Now, Romney has been the favorite to win, but recent polls show Gingrich kind of closing in and some polls actually show him leading. So Ron, I'm going to start with you and ask, was he able to make a convincing case in South Carolina last night?

CHRISTIE: Was Speaker Gingrich?

MARTIN: Speaker Gingrich.

CHRISTIE: I think he was. I think he was very fiery. I think he was very combative and I think that's what a lot of people in South Carolina want to see as their nominee. They want to see a fiscal conservative. They want to see a social conservative and they want to see someone who's going to reflect their values. The question for me is, is that sort of representation of a candidate, and what folks like to see in South Carolina, the sort of person who can win with independence and win with more moderate Republicans? And the answer to that question I think is no.

So I think he did well for his setting in South Carolina, but I don't think he set himself out well for the remaining contests.

MARTIN: And what about the whole question of the interview with his former wife and how he handled it and all of that? I mean, how do you think that's playing?

CHRISTIE: Well, I just think that there's a certain point that people say, really? A couple of days out before the South Carolina primary you're going to dredge up his ex-wife? I've only had one wife but I can imagine if I had an ex-wife she might not have nice things to say about me. It just looks like it was a shot designed to take the speaker down a peg. At the same time, I think he could have been a little less combative in the way that he answered the question.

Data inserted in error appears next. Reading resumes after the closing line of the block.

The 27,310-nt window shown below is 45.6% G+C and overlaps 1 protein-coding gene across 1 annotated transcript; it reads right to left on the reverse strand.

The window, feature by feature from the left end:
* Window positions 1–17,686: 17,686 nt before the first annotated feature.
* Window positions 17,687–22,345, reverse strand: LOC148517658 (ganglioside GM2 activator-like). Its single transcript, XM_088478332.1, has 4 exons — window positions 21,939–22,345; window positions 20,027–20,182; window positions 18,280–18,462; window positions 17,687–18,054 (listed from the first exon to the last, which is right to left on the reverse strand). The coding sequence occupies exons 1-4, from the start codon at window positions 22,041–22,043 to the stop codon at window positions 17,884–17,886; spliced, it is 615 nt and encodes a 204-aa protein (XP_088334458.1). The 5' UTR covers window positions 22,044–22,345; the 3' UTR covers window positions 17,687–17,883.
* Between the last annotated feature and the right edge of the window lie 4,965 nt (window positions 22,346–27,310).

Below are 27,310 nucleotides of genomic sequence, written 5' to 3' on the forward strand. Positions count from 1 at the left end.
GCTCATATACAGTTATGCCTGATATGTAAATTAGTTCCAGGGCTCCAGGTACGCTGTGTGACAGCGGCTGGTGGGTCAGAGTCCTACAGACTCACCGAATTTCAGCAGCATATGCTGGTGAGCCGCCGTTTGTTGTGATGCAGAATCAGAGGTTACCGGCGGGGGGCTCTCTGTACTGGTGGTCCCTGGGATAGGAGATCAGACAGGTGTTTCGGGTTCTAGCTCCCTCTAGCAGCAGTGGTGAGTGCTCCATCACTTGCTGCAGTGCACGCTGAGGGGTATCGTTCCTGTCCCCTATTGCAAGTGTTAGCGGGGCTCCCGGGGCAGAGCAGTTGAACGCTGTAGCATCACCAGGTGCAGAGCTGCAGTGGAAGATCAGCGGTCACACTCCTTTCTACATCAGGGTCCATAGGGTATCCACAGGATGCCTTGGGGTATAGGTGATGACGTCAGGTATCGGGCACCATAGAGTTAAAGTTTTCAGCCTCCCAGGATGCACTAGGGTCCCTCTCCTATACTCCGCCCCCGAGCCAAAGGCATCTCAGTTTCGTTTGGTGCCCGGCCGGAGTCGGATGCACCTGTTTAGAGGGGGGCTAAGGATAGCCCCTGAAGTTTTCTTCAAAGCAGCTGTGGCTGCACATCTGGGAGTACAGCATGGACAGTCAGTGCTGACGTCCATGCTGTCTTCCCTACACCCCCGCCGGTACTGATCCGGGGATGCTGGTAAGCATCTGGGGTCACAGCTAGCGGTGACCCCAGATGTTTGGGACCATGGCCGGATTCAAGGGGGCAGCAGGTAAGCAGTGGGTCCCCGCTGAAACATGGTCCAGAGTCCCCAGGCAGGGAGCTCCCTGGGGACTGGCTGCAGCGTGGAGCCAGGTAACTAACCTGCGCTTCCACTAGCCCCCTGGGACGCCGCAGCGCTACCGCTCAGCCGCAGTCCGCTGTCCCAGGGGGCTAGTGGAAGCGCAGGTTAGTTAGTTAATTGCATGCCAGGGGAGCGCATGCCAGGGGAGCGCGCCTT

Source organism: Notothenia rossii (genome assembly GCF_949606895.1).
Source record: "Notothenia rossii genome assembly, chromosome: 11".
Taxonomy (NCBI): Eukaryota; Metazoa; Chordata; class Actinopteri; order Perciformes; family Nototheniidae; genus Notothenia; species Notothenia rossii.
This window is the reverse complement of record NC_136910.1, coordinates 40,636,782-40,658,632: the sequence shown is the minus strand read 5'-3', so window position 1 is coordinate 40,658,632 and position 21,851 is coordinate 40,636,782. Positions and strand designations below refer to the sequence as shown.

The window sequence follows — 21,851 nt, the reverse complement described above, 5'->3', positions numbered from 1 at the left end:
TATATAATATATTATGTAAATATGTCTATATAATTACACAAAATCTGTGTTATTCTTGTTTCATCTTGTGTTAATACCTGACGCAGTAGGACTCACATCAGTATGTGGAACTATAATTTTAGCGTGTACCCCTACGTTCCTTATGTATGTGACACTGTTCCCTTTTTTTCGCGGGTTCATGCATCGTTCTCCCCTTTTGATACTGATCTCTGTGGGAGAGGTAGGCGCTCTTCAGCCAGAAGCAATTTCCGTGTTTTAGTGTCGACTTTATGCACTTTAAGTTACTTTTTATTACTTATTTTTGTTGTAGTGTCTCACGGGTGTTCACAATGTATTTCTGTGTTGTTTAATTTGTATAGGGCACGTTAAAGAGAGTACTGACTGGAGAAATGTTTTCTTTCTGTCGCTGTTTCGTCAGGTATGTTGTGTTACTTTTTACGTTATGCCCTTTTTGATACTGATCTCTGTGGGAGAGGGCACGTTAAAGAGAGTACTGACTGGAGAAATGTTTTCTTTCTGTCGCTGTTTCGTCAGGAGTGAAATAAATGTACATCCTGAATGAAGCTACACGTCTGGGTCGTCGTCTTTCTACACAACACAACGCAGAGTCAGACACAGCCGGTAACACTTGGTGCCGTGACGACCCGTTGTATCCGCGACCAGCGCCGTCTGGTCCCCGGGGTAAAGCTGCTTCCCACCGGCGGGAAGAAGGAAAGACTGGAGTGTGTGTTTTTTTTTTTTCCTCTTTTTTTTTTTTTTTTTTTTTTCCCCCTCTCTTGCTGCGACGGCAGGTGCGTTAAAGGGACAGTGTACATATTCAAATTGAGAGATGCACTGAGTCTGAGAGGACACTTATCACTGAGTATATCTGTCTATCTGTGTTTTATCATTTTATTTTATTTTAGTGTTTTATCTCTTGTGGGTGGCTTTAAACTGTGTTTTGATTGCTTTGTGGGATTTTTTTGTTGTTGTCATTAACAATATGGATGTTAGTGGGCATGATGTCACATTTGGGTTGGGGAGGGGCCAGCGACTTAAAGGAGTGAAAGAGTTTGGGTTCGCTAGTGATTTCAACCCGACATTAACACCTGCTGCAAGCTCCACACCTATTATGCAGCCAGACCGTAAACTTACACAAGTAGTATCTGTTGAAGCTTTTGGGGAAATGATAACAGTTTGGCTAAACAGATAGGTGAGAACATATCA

Answer the man's question. You're on the stage. You're running for president. You don't have to put the media on trial. Answer the question and move on.

MARTIN: What do you think, Corey?

EALONS: Well, to both points in the question, the first one - right now Romney's going to be running against history. If he loses in South Carolina, because as we said, South Carolina has selected every Republican nominee since 1976, and so if he loses, that train of inevitability is definitely going to be off the rails. As far as the controversy with Gingrich and his wife, well, I'll tell you, I think it's old news. I think it's something that people have heard and I think, quite frankly, he's inoculated from it at this point.

MARTIN: Because?

EALONS: Primarily because he's made it this far in the process. I mean, let's think about this. This is the third life for Gingrich in this contest. He opened up as one of the frontrunners. He lost his campaign staff. He then came roaring back, back in November, December, where he we saw a tremendous resurgence, thought he was going to win Iowa, and then we saw a dramatic drop when he got beat up by the 527 ads, and now he's back for his third time near – in the top of this thing.